I'm very troubled by the thread of thought which equates the acceptability of gay marriage with personal knowledge of gay people. My parents always said to me 'We always love you but we dont always love how you behave'. That is fundamentally what the Church teaching is about homosexuality: Love the person. But it is the antithesis of love to condone behavior which is inimical to the health of the person's soul. Christ's encounter with the adulteress says it best: 'Neither do I condemn you. Go and sin no more.' God has made us our brother's keepers and simply accepting sinful behavior, even if we believe its innate, is failing this duty. The fact that two people love each other does mean their behavior towards each other in not sinful. All of us know that. So if we know gay people and truly love them, we are not supposed to pretend that their sexual behavior with each other is truly loving. And we are should not accept as healthy every sexual behavior between a consenting heterosexual couple. As lay Catholics, we are supposed to bring Christ's love to the people we encounter every day, which is most especially the gay people we know. As Chesterton said, "The Christian ideal has not been tried and found wanting. It has been found difficult; and left untried." IMHO, that is where we stand with homosexuality in our society today.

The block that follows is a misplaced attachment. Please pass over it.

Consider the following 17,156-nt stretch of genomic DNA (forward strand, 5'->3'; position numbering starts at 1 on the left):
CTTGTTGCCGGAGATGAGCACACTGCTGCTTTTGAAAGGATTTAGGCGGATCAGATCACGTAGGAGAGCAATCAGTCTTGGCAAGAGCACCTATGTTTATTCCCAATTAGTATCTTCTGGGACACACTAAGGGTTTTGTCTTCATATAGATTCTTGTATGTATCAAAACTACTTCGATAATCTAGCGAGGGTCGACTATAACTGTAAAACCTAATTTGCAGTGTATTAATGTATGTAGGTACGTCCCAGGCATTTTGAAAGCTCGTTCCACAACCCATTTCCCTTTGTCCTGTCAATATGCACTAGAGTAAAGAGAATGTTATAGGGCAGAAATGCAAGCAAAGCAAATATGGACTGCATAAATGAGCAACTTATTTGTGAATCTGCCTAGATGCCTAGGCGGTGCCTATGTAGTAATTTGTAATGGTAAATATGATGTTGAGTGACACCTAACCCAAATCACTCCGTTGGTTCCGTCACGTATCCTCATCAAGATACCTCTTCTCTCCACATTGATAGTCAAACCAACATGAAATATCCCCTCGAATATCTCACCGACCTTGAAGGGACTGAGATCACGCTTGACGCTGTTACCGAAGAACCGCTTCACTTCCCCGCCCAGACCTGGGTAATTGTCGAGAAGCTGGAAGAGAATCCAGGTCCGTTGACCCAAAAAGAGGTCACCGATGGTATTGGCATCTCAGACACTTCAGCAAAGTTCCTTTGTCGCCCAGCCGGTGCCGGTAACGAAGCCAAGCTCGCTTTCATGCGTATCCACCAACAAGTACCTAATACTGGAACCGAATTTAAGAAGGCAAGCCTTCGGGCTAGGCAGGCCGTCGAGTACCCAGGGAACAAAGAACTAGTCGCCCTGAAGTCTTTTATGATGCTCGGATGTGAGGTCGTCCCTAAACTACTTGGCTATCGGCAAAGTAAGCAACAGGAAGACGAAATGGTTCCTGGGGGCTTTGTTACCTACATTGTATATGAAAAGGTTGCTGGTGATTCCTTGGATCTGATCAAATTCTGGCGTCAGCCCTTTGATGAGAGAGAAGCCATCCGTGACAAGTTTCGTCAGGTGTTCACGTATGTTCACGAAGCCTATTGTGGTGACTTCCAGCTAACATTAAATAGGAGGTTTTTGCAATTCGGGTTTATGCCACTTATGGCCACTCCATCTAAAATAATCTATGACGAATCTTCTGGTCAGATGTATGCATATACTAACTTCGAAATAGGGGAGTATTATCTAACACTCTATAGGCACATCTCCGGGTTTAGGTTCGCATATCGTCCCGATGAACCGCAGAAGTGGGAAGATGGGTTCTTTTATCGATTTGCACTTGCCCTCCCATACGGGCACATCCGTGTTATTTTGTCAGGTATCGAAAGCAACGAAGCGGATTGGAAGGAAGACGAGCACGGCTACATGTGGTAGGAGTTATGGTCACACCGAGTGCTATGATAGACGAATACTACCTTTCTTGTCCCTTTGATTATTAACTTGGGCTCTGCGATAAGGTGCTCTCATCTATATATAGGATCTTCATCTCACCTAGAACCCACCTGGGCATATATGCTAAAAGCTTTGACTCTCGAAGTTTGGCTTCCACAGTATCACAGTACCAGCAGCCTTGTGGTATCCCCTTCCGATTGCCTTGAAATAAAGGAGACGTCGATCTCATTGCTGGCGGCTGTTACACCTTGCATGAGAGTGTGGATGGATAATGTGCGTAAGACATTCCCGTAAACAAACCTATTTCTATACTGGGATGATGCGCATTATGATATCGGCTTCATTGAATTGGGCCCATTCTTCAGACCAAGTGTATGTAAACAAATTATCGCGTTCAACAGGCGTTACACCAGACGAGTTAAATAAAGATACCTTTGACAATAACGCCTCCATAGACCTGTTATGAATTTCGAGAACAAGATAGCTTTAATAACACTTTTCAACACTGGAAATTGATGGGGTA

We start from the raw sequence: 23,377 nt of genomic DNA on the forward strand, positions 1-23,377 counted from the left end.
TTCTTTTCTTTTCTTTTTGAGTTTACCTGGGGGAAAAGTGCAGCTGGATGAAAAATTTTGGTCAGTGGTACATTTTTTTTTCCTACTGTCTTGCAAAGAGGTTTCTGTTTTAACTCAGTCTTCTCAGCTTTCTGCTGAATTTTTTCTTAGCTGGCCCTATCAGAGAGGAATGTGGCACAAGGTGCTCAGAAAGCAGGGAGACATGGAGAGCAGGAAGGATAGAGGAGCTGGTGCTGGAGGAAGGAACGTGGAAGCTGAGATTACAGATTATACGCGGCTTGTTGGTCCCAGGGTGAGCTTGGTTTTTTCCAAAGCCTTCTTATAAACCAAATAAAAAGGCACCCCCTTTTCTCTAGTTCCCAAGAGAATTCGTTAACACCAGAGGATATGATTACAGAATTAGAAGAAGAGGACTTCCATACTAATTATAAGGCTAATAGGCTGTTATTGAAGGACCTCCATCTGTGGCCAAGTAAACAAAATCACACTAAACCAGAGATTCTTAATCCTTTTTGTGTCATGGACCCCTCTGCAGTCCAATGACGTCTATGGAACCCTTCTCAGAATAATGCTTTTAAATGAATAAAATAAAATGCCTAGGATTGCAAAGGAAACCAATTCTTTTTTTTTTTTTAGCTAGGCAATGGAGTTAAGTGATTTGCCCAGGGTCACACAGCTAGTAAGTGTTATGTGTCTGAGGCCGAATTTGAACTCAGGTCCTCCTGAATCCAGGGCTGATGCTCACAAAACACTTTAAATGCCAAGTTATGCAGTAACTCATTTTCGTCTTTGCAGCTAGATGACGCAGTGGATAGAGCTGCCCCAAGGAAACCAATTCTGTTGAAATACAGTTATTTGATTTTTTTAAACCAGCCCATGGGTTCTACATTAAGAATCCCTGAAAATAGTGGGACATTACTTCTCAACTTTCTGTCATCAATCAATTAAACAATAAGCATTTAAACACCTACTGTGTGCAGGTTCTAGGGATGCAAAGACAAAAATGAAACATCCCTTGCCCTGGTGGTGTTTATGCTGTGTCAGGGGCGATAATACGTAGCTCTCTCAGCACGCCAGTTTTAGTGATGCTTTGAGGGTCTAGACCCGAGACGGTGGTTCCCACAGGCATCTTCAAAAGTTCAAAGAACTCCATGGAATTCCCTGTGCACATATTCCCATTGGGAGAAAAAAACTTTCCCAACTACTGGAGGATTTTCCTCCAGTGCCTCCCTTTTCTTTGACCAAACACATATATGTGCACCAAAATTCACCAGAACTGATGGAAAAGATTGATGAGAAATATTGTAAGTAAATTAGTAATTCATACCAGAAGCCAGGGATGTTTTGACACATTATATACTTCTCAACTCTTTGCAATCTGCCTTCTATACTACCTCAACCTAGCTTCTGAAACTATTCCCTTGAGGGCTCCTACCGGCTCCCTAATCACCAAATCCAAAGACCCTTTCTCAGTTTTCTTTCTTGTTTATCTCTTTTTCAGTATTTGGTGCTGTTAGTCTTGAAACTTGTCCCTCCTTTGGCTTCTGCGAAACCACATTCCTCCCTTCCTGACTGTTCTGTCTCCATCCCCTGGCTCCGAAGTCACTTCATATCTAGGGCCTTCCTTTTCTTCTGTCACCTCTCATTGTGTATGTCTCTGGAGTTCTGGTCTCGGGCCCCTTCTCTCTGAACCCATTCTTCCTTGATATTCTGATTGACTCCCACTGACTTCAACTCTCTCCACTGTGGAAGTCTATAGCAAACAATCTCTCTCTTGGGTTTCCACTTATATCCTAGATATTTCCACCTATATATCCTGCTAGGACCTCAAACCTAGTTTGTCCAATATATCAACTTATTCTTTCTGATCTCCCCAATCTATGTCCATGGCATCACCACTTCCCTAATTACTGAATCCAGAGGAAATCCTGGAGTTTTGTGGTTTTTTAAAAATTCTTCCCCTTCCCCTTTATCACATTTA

"I find this name-calling by proponents of gay marriage offensive. Its as though they have all the knowledge no one of any intelligence could possibly see the world differently. Disgusting"No.I do not support gay marriage as labelled. But I find offensive those who oppose gay marriage or same sex unions and attempt to wrap their opposition under the guise of "defending marriage."Marriage needs defense against porn, divorce, economic instability, communication issues, addictions, and such. Not against gay people. Gay people aren't forcing me to divorce my wife and marry a guy.The key to sniff out bigotry would be those who speak of children in the abstract, and use them for political leverage against gays and lesbians, and yet have no stance on 500, 000 unadopted children. I agree with Rita if I get her sense that the notion of "designer babies," either by genetic manipulation, IVF, surrogacy, or other methods presents a serious moral problem. In other words, let's deal with the problems directly.Now, if those who oppose gay marriage do so because they are concerned about a domino effect (eg. polygamy) or moral destabilization or such, then please argue it cogently. I will be happy to listen. Please don't sabotage your own efforts by poor arguments, poorly conceived. Bigots make poor arguments. Just show you're not a bigot.